The abbreviation “URL” is short for “Uniform Resource Locator” and is commonly used to refer to a website or internet-address, while the actually intended goal is usually a directory or a specific path.
The structure and components of a URL
A URL is usually made up of several parts. To understand the structure and the components, we will dismantle the following example URL:
- The Protocol in use – in this case: HTTP (Hypertext Transfer Protocol) There are also other protocols like HTTPS, FTP and so on.
- The Host or Hostname: www.youtube.com
- The Subdomain: www.
- The domain name (Domain): youtube.com
- The Top-Level-Domain (a web-address suffix): .com (also known by the shorthand TLD)
- The Path: /watch A path will usually refer to a filename or folder (directory) on the webserver (for example “/folder/file.html”)
- Parameter and value: v (Parameter), QhcwLyyEjOA (Parameter value) Parameters are initialised by the “?” inside the URL.
In our example, the parameter name is “v” and its value is “QhcwLyyEjOA” (Parameter name and Parameter value always have the same structure: Parametername=Parametervalue) Parameters are sometimes used for session IDs.
General language use
If we talk about a URL, we usually mean the web path to a directory (http://www.domain.com/a-directory/) or a file (http://www.domain.com/documents/study.pdf) on a website.
It is, of course, not completely wrong to talk about a URL and simply mean the host- or domain name of a website, but we should try to use the correct terminology.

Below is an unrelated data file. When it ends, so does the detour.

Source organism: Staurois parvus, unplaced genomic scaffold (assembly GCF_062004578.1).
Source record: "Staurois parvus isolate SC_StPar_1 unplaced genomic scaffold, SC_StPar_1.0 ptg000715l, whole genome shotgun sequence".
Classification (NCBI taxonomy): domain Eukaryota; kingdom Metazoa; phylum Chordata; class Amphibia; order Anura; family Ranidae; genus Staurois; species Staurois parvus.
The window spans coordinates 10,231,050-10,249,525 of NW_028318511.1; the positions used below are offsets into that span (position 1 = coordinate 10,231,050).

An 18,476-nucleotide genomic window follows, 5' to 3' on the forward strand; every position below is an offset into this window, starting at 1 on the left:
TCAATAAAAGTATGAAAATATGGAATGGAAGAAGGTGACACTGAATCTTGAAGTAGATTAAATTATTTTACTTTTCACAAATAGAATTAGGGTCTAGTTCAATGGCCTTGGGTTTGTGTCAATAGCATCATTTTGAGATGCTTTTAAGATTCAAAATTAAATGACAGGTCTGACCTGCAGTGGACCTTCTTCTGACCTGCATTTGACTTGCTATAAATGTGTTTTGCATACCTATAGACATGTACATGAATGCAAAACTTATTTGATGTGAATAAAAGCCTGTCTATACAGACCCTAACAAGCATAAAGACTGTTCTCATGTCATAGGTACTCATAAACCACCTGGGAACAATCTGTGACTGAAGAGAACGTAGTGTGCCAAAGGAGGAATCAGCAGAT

URLs with incorrect syntax are URLs that are not built correctly. An example of this is http::///example.com. Such a URL cannot be read by a browser and results in an error message. Correct URLs are also extremely important in links.
Dynamic websites differ from static websites in that they are not permanently stored on a server, but are created on demand. In short, an application creates the page using data from a database to match a user’s request. Dynamic URLs can often be identified by the use of URL parameters.
An example of this is:
Dynamic URLs have many advantages, from being easy to create via content management systems to being less hassle to manage. However, try to keep URLs short and avoid using unnecessary parameters so that search engines can read them better. Also, it is advisable not to hide any important parameters. Google advises against the so-called rewriting of dynamic URLs, by which they are converted into static URLs.